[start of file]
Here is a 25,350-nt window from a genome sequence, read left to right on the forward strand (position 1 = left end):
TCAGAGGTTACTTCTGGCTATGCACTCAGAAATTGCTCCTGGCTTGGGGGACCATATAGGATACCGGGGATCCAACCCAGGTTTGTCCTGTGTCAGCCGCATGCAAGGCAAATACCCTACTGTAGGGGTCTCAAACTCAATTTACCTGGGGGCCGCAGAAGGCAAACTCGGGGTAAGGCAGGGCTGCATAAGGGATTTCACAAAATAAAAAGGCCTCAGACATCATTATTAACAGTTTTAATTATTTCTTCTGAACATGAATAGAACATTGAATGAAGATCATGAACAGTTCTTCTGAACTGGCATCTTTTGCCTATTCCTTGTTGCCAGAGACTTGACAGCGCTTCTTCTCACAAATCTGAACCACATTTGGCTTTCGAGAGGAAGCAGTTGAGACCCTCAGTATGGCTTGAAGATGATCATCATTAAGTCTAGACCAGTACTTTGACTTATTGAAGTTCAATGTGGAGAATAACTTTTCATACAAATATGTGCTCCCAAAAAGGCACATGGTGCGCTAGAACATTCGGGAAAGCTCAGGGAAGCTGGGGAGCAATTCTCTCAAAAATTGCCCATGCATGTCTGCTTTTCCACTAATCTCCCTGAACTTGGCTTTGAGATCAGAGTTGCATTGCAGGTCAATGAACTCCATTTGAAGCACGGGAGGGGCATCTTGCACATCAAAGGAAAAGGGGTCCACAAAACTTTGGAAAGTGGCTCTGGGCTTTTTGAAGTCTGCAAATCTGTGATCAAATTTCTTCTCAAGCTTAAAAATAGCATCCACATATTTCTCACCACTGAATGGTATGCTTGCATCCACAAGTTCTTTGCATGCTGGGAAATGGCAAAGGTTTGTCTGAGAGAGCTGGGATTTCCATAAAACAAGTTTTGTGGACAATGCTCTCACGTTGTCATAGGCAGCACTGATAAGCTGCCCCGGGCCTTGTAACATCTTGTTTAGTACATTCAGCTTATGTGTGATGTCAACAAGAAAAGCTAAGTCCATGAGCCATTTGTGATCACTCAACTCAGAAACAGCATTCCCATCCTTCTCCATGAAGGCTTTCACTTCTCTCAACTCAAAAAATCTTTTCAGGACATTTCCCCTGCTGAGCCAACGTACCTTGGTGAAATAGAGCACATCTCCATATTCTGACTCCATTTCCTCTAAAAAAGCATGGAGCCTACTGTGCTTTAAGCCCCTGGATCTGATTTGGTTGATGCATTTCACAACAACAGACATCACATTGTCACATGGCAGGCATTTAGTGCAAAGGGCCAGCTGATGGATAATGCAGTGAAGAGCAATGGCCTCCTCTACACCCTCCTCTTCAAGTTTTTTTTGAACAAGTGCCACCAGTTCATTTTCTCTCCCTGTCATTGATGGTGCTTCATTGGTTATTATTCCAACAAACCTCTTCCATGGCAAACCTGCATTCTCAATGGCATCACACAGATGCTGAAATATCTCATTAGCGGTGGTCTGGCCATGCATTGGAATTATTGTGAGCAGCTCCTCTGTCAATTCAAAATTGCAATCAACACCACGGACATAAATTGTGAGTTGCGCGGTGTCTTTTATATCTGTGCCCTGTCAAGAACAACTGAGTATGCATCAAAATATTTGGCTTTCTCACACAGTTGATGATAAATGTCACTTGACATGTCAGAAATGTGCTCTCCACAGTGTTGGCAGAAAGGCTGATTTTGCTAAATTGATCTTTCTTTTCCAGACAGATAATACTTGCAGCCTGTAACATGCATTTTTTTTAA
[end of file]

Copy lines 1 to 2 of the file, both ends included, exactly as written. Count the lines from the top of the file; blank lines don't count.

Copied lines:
Here is a 25,350-nt window from a genome sequence, read left to right on the forward strand (position 1 = left end):
TCAGAGGTTACTTCTGGCTATGCACTCAGAAATTGCTCCTGGCTTGGGGGACCATATAGGATACCGGGGATCCAACCCAGGTTTGTCCTGTGTCAGCCGCATGCAAGGCAAATACCCTACTGTAGGGGTCTCAAACTCAATTTACCTGGGGGCCGCAGAAGGCAAACTCGGGGTAAGGCAGGGCTGCATAAGGGATTTCACAAAATAAAAAGGCCTCAGACATCATTATTAACAGTTTTAATTATTTCTTCTGAACATGAATAGAACATTGAATGAAGATCATGAACAGTTCTTCTGAACTGGCATCTTTTGCCTATTCCTTGTTGCCAGAGACTTGACAGCGCTTCTTCTCACAAATCTGAACCACATTTGGCTTTCGAGAGGAAGCAGTTGAGACCCTCAGTATGGCTTGAAGATGATCATCATTAAGTCTAGACCAGTACTTTGACTTATTGAAGTTCAATGTGGAGAATAACTTTTCATACAAATATGTGCTCCCAAAAAGGCACATGGTGCGCTAGAACATTCGGGAAAGCTCAGGGAAGCTGGGGAGCAATTCTCTCAAAAATTGCCCATGCATGTCTGCTTTTCCACTAATCTCCCTGAACTTGGCTTTGAGATCAGAGTTGCATTGCAGGTCAATGAACTCCATTTGAAGCACGGGAGGGGCATCTTGCACATCAAAGGAAAAGGGGTCCACAAAACTTTGGAAAGTGGCTCTGGGCTTTTTGAAGTCTGCAAATCTGTGATCAAATTTCTTCTCAAGCTTAAAAATAGCATCCACATATTTCTCACCACTGAATGGTATGCTTGCATCCACAAGTTCTTTGCATGCTGGGAAATGGCAAAGGTTTGTCTGAGAGAGCTGGGATTTCCATAAAACAAGTTTTGTGGACAATGCTCTCACGTTGTCATAGGCAGCACTGATAAGCTGCCCCGGGCCTTGTAACATCTTGTTTAGTACATTCAGCTTATGTGTGATGTCAACAAGAAAAGCTAAGTCCATGAGCCATTTGTGATCACTCAACTCAGAAACAGCATTCCCATCCTTCTCCATGAAGGCTTTCACTTCTCTCAACTCAAAAAATCTTTTCAGGACATTTCCCCTGCTGAGCCAACGTACCTTGGTGAAATAGAGCACATCTCCATATTCTGACTCCATTTCCTCTAAAAAAGCATGGAGCCTACTGTGCTTTAAGCCCCTGGATCTGATTTGGTTGATGCATTTCACAACAACAGACATCACATTGTCACATGGCAGGCATTTAGTGCAAAGGGCCAGCTGATGGATAATGCAGTGAAGAGCAATGGCCTCCTCTACACCCTCCTCTTCAAGTTTTTTTTGAACAAGTGCCACCAGTTCATTTTCTCTCCCTGTCATTGATGGTGCTTCATTGGTTATTATTCCAACAAACCTCTTCCATGGCAAACCTGCATTCTCAATGGCATCACACAGATGCTGAAATATCTCATTAGCGGTGGTCTGGCCATGCATTGGAATTATTGTGAGCAGCTCCTCTGTCAATTCAAAATTGCAATCAACACCACGGACATAAATTGTGAGTTGCGCGGTGTCTTTTATATCTGTGCCCTGTCAAGAACAACTGAGTATGCATCAAAATATTTGGCTTTCTCACACAGTTGATGATAAATGTCACTTGACATGTCAGAAATGTGCTCTCCACAGTGTTGGCAGAAAGGCTGATTTTGCTAAATTGATCTTTCTTTTCCAGACAGATAATACTTGCAGCCTGTAACATGCATTTTTTTTAA